H2 production by sorption enhanced steam reforming of biomass-derived bio-oil in a fluidized bed reactor: An assessment of the effect of operation variables using response surface methodology
Journal article, Peer reviewed
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Original versionCatalysis Today. 2014, 242 19-34. 10.1016/j.cattod.2014.04.018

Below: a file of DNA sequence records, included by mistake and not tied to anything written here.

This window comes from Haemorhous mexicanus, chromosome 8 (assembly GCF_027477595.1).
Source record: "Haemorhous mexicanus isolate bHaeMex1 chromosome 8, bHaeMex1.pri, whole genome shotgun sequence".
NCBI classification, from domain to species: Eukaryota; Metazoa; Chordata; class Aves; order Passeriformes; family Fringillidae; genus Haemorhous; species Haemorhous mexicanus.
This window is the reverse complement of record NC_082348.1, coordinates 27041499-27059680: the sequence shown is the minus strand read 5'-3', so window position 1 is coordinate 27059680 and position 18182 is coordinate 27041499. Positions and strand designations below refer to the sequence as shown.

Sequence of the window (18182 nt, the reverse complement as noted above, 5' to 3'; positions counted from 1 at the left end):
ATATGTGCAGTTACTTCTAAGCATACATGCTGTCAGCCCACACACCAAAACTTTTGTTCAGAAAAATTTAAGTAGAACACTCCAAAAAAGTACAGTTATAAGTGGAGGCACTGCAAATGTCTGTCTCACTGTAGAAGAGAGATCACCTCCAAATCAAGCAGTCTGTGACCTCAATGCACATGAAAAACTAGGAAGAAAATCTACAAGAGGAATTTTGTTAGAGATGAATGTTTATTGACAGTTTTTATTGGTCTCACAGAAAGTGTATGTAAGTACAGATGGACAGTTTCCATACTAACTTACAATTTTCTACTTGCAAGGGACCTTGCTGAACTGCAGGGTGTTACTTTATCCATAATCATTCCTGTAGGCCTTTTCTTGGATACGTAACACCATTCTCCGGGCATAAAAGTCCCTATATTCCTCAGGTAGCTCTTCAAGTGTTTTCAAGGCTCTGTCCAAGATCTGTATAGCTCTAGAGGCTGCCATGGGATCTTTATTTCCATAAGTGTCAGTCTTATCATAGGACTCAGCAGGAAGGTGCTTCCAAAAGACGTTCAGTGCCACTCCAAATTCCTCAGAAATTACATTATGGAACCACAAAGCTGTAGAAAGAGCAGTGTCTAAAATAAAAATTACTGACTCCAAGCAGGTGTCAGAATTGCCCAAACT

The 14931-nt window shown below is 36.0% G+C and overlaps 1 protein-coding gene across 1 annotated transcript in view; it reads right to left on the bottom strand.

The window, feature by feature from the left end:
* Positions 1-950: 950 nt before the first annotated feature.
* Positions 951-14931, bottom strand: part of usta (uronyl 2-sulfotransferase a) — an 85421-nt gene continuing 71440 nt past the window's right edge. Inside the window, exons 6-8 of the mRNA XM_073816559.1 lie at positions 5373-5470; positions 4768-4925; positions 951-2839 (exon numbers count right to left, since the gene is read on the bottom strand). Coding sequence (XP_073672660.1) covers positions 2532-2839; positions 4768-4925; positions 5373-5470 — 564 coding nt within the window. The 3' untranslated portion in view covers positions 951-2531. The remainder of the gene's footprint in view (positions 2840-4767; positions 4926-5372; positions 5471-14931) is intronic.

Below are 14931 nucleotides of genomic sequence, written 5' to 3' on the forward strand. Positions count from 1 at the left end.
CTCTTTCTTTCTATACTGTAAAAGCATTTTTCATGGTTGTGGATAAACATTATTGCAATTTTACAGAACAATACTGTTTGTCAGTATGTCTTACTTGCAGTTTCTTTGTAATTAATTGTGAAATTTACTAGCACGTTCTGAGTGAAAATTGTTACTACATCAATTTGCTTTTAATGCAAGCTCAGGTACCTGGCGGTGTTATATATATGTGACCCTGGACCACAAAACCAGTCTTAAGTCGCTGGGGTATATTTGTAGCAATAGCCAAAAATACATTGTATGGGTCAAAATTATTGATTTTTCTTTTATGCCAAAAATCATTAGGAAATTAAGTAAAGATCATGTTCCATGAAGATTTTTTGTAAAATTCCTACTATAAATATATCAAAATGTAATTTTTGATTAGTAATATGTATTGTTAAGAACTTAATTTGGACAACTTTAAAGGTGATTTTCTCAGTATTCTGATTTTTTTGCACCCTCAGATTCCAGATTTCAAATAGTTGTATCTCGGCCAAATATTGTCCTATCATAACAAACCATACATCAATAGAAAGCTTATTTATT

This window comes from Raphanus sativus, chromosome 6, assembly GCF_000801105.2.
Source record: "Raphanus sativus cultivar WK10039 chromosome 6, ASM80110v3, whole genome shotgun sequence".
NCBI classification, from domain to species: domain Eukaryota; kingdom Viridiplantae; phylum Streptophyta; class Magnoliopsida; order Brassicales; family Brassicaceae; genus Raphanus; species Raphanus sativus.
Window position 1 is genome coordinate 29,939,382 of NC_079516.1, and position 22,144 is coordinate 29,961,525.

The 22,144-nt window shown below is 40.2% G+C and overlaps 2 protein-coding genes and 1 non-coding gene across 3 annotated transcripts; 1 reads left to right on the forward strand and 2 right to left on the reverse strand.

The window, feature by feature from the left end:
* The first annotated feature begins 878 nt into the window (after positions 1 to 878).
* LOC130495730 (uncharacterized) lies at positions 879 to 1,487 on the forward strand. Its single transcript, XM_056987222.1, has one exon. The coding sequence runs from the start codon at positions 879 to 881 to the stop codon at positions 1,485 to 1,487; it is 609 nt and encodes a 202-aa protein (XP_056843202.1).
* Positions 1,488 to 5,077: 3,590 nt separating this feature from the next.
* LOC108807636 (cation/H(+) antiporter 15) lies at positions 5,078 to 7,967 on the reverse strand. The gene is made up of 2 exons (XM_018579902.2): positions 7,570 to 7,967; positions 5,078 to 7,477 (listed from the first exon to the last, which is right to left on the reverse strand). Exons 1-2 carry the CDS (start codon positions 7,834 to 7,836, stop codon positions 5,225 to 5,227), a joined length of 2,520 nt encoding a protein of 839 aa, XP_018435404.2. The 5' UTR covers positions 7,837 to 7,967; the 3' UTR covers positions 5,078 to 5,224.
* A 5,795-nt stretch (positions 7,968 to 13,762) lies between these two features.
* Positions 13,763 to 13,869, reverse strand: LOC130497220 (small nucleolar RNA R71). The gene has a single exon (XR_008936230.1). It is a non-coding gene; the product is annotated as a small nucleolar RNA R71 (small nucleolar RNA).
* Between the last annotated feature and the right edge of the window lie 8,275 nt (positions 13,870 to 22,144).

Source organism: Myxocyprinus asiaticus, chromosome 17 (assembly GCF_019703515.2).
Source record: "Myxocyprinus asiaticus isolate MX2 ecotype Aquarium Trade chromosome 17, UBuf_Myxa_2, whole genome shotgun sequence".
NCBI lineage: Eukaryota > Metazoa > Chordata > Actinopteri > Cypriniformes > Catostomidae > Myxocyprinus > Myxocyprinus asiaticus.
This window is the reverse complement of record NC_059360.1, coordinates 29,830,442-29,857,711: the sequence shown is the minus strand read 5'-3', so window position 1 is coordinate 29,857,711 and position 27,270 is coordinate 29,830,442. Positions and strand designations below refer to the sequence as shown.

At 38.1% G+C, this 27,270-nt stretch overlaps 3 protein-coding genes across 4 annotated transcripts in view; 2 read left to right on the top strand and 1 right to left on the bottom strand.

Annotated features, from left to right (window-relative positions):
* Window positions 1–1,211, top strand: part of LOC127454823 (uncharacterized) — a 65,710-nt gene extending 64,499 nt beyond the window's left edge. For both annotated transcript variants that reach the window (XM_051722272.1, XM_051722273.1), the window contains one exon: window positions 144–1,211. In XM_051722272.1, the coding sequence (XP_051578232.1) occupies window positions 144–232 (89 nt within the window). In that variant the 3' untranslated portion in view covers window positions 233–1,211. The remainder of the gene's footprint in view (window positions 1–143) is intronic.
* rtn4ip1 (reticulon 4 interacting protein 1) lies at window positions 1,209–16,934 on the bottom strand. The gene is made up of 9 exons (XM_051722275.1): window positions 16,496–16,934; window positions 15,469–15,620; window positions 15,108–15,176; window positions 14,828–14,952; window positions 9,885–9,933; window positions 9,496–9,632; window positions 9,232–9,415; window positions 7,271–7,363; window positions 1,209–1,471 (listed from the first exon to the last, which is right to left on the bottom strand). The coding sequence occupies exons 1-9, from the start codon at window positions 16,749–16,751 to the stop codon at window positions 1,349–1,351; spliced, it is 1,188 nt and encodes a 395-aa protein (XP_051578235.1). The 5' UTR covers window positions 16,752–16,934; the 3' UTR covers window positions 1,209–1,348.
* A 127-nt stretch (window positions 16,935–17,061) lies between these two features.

High-purity H2 was produced by the sorption enhanced steam reforming (SESR) of acetic acid, a model compound of bio-oil obtained from the fast pyrolysis of biomass, in a fluidized bed reactor. A Pd/Ni–Co hydrotalcite-like material (HT) and dolomite were used as reforming catalyst and CO2 sorbent, respectively. The hydrogen yield and purity were optimized by response surface methodology (RSM) and the combined effect of the reaction temperature (T), steam-to-carbon molar ratio in the feed (steam/C) and weight hourly space velocity (WHSV) upon the sorption enhanced steam reforming process was analyzed. T was studied between 475 and 675 °C, steam/C ratio between 1.5 and a 4.5 mol/mol and WHSV between 0.893 and 2.679 h−1. H2 yield, H2 selectivity and H2 purity, as well as the CH4, CO and CO2 concentrations in the effluent gas, were assessed. The operating temperature proved to be the variable that had the greatest effect on the response variables studied, followed by the WHSV and the steam/C ratio. The results show that the H2 yield, H2 selectivity and H2 purity increased, while the CH4, CO and CO2 concentrations decreased, concurrently with the temperature up to around 575–625 °C. Higher values of the steam/C ratio and lower WHSV values favored the H2 yield, H2 selectivity and H2 purity, and reduced the CH4 concentration. It was found that the SESR of acetic acid at atmospheric pressure and 560 °C, with a steam/C ratio of 4.50 and a WHSV of 0.893 h–1 gave the highest H2 yield of 92.00%, with H2 purity of 99.53% and H2 selectivity of 99.92%, while the CH4, CO and CO2 concentrations remained low throughout (0.04%, 0.06% and 0.4%, respectively). The results also suggested that a slow CO2 capture rate led to a poor level of hydrogen production when the SESR process was carried out at low temperatures, although this can be improved by increasing the sorbent/catalyst ratio in the fluidized bed.